3. Miracles are strictly used to describe acts of God, things that can’t be scientifically proven. The word magic is used to describe beautiful things that are rarely seen in everyday life.
4. Jesus’ miracles are selfless, simple, and charitable. First, it is noticeable to the biblicalists that there are so few of them. They are not the main content of the Gospels, as is the case in many biographies of the great men of the time. Secondly, the selflessness of Jesus’ signs is striking. We have previously seen some of this temptation in the desert. Jesus refuses to work a miracle for his own benefit and for the spectacle. Indeed, Jesus did not perform a single miracle for himself and stopped them completely in his suffering.
In the same way, he avoided anything that could desecrate a miracle as a spectacle.
On the other hand, it is hard to compare Jesus’ behaviour with the behaviour of many magicians, miracle creators, and adherents of the occult, to be captivated by the simplicity, purity, and respectable dignity of his actions.
Although it uses certain means, such as washing, everything is very simple. In short, his miracles are not for the audience, but for individual people. And then the ease with which Jesus performs miracles: without hypnosis, without unnecessary ceremonies, without complicated preparations and series of helpers, just a simple authoritative word, sometimes spoken at a distance. His miracles are peaceful, like the creative works of God.
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5. There is was always no trace of magic in Jesus’ miraculous power, that is, after trying to influence God by certain actions without self-surrender, without a personal relationship with him.
In his miracles, Jesus explicitly prays, “Father, I thank thee that thou hast heard me” (Jn 11:41). I said this because of the crowd that stood by to believe that you had sent me ”(Jn 11:42).
On the other hand, magicians don’t have a personal relationship with God, but a mastery of their craft or some occultic or some occultic or spiritual powers that helps them achieve their goals.
6. Jesus’ miracles are a sign of his mission; but that does not mean that the person they concerned was indifferent to him. Such a living person was not a random object for him to use to show his power.
Jesus performed his miracles out of compassion (Lk 7:13). God’s help, personal and genuine, as well as healing itself as a work of salvation is part of that sign. On the other hand magicians perform for the entertainment of the public. Most often before a crowd of people, and sometimes for commercial or diabolical benefits.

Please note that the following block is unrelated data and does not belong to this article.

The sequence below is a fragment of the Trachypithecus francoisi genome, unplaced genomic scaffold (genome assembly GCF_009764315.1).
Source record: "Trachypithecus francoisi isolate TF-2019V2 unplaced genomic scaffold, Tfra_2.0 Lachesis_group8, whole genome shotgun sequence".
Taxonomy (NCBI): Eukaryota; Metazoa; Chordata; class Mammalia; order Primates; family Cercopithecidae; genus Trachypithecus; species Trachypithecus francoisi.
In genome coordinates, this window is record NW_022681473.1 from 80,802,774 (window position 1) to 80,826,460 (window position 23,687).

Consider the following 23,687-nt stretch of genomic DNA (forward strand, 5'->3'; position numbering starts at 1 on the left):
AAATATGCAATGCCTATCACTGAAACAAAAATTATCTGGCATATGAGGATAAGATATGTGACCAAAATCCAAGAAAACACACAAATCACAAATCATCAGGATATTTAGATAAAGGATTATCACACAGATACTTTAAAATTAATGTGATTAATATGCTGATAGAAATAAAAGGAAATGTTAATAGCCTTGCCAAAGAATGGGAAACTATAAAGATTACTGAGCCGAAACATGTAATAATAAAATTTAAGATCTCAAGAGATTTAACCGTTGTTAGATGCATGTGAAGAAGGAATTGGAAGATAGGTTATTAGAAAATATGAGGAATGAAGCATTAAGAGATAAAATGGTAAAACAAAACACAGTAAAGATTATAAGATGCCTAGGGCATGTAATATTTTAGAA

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7. Also important is the fact that there is not a single punishing miracle among all of Jesus’ miracles, unlike the Old Testament, in which some of God’s “judgment” miraculously manifests itself. Jesus does not know such a thing. When (James and John) the “sons of thunder” ask for fire to fall from heaven, Jesus turns and admonishes them (Lk 9:55). The dry fig tree did not mean punishment, but a warning (Mark 11: 12-14, 20). And from Luke, who at this place cites a parable instead of this miracle (Lk 13: 6-9), he explains, as it is kindly meant, with what patience God waits.
Magic on the other hand can be used for good but is mostly used for diabolical means; to punish or get back at someone, or just to hurt someone or something for the fun of it. It is also an arbitrary use of power used to assert authority.
The terms miracle and magic are both spiritual realities that affect humans and the natural world around us, but our understanding of them is essential, in that, if we are not decived, then we might be harmed adversely by either of them: If you want to look for a miracle go for it, if you want to do magic then fine, but make sure that whatever you do, you are either in the dark or in the light, as there is no in-between.
Edeh Samuel Chukwuemeka ACMC, is a Law Student and a Certified Mediator/Conciliator in Nigeria. He is also a Developer with knowledge in HTML, CSS, JS, PHP and React Native. Samuel is bent on changing the legal profession by building Web and Mobile Apps that will make legal research a lot easier.